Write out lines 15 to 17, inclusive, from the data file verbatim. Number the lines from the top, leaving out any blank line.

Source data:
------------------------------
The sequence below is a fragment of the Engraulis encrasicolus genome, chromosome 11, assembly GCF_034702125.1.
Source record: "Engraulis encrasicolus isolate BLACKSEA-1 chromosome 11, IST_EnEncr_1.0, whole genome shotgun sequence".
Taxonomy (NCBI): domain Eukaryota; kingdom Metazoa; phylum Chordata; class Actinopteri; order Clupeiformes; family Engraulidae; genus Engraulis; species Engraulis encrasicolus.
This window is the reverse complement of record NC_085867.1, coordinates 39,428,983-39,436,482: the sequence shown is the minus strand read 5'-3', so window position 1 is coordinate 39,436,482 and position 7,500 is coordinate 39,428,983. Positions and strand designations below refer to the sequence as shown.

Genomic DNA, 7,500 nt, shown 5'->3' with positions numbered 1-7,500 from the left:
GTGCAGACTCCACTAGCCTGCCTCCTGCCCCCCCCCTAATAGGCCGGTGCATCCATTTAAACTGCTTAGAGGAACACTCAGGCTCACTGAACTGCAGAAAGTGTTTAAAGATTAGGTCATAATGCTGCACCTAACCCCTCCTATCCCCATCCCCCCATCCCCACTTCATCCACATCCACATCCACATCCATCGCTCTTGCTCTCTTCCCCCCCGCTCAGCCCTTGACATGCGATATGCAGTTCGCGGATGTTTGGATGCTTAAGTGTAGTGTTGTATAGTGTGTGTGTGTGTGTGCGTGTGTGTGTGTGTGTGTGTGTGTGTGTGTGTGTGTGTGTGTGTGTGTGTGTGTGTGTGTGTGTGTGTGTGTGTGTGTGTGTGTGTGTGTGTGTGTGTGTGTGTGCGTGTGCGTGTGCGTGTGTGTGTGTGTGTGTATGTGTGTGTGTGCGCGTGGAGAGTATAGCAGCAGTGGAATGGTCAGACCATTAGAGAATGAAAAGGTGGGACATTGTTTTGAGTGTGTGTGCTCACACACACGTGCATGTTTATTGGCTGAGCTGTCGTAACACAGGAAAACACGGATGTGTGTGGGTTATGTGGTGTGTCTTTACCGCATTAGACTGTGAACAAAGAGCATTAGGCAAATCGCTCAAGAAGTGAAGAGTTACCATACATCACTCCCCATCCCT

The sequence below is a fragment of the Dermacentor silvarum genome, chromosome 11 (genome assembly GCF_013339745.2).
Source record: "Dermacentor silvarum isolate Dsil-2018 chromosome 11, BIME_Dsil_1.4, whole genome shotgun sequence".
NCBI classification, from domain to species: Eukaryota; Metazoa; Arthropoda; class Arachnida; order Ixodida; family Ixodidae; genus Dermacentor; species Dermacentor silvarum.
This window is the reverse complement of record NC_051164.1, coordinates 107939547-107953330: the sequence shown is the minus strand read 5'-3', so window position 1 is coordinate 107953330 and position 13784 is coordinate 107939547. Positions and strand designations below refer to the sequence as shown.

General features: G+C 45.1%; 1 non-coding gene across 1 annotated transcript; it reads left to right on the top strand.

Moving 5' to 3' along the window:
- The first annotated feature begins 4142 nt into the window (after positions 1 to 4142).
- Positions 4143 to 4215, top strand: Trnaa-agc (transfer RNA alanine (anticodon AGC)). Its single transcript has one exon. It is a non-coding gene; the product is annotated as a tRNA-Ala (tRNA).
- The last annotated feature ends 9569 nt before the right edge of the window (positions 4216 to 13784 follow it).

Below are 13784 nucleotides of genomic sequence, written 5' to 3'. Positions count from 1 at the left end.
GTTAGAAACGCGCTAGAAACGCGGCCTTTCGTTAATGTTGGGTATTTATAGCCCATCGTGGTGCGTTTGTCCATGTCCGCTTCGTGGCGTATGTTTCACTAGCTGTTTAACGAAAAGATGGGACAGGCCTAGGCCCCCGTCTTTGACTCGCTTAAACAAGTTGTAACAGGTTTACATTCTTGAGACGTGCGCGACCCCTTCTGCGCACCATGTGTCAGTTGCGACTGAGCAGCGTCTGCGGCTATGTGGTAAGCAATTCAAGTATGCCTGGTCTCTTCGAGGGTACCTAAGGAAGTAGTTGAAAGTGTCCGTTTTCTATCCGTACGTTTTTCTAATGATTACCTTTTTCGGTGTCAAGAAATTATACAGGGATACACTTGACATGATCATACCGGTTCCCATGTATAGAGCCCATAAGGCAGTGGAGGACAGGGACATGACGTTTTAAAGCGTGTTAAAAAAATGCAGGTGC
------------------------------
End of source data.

- The last annotated feature ends 9569 nt before the right edge of the window (positions 4216 to 13784 follow it).

Below are 13784 nucleotides of genomic sequence, written 5' to 3'. Positions count from 1 at the left end.
GTTAGAAACGCGCTAGAAACGCGGCCTTTCGTTAATGTTGGGTATTTATAGCCCATCGTGGTGCGTTTGTCCATGTCCGCTTCGTGGCGTATGTTTCACTAGCTGTTTAACGAAAAGATGGGACAGGCCTAGGCCCCCGTCTTTGACTCGCTTAAACAAGTTGTAACAGGTTTACATTCTTGAGACGTGCGCGACCCCTTCTGCGCACCATGTGTCAGTTGCGACTGAGCAGCGTCTGCGGCTATGTGGTAAGCAATTCAAGTATGCCTGGTCTCTTCGAGGGTACCTAAGGAAGTAGTTGAAAGTGTCCGTTTTCTATCCGTACGTTTTTCTAATGATTACCTTTTTCGGTGTCAAGAAATTATACAGGGATACACTTGACATGATCATACCGGTTCCCATGTATAGAGCCCATAAGGCAGTGGAGGACAGGGACATGACGTTTTAAAGCGTGTTAAAAAAATGCAGGTGC